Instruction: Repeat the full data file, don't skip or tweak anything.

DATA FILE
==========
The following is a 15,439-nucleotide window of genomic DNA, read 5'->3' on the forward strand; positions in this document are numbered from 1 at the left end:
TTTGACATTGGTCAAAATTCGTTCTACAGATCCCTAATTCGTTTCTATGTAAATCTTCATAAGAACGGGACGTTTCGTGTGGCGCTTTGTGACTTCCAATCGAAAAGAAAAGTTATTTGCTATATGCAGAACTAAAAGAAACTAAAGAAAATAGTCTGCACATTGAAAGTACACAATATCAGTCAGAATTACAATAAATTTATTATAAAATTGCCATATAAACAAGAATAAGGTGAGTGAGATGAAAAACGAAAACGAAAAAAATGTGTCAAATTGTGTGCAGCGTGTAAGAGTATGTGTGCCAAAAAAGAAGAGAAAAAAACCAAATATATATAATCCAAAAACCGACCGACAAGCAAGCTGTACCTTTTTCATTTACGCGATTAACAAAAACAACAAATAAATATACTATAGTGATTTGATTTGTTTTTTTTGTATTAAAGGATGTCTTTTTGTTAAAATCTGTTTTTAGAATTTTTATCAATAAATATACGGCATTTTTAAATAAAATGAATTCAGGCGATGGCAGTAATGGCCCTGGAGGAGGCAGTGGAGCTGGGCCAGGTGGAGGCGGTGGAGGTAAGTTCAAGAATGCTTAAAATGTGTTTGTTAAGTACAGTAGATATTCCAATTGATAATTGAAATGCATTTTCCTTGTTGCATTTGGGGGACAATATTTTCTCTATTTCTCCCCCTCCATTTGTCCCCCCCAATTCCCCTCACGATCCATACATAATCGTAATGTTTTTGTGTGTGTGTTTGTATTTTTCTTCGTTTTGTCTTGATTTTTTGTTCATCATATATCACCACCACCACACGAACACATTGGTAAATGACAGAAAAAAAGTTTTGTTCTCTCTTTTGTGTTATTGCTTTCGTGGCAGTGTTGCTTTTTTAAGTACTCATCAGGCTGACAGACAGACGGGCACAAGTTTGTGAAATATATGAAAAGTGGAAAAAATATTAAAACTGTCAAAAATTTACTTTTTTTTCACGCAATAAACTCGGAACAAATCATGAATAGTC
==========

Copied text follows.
The following is a 15,439-nucleotide window of genomic DNA, read 5'->3' on the forward strand; positions in this document are numbered from 1 at the left end:
TTTGACATTGGTCAAAATTCGTTCTACAGATCCCTAATTCGTTTCTATGTAAATCTTCATAAGAACGGGACGTTTCGTGTGGCGCTTTGTGACTTCCAATCGAAAAGAAAAGTTATTTGCTATATGCAGAACTAAAAGAAACTAAAGAAAATAGTCTGCACATTGAAAGTACACAATATCAGTCAGAATTACAATAAATTTATTATAAAATTGCCATATAAACAAGAATAAGGTGAGTGAGATGAAAAACGAAAACGAAAAAAATGTGTCAAATTGTGTGCAGCGTGTAAGAGTATGTGTGCCAAAAAAGAAGAGAAAAAAACCAAATATATATAATCCAAAAACCGACCGACAAGCAAGCTGTACCTTTTTCATTTACGCGATTAACAAAAACAACAAATAAATATACTATAGTGATTTGATTTGTTTTTTTTGTATTAAAGGATGTCTTTTTGTTAAAATCTGTTTTTAGAATTTTTATCAATAAATATACGGCATTTTTAAATAAAATGAATTCAGGCGATGGCAGTAATGGCCCTGGAGGAGGCAGTGGAGCTGGGCCAGGTGGAGGCGGTGGAGGTAAGTTCAAGAATGCTTAAAATGTGTTTGTTAAGTACAGTAGATATTCCAATTGATAATTGAAATGCATTTTCCTTGTTGCATTTGGGGGACAATATTTTCTCTATTTCTCCCCCTCCATTTGTCCCCCCCAATTCCCCTCACGATCCATACATAATCGTAATGTTTTTGTGTGTGTGTTTGTATTTTTCTTCGTTTTGTCTTGATTTTTTGTTCATCATATATCACCACCACCACACGAACACATTGGTAAATGACAGAAAAAAAGTTTTGTTCTCTCTTTTGTGTTATTGCTTTCGTGGCAGTGTTGCTTTTTTAAGTACTCATCAGGCTGACAGACAGACGGGCACAAGTTTGTGAAATATATGAAAAGTGGAAAAAATATTAAAACTGTCAAAAATTTACTTTTTTTTCACGCAATAAACTCGGAACAAATCATGAATAGTC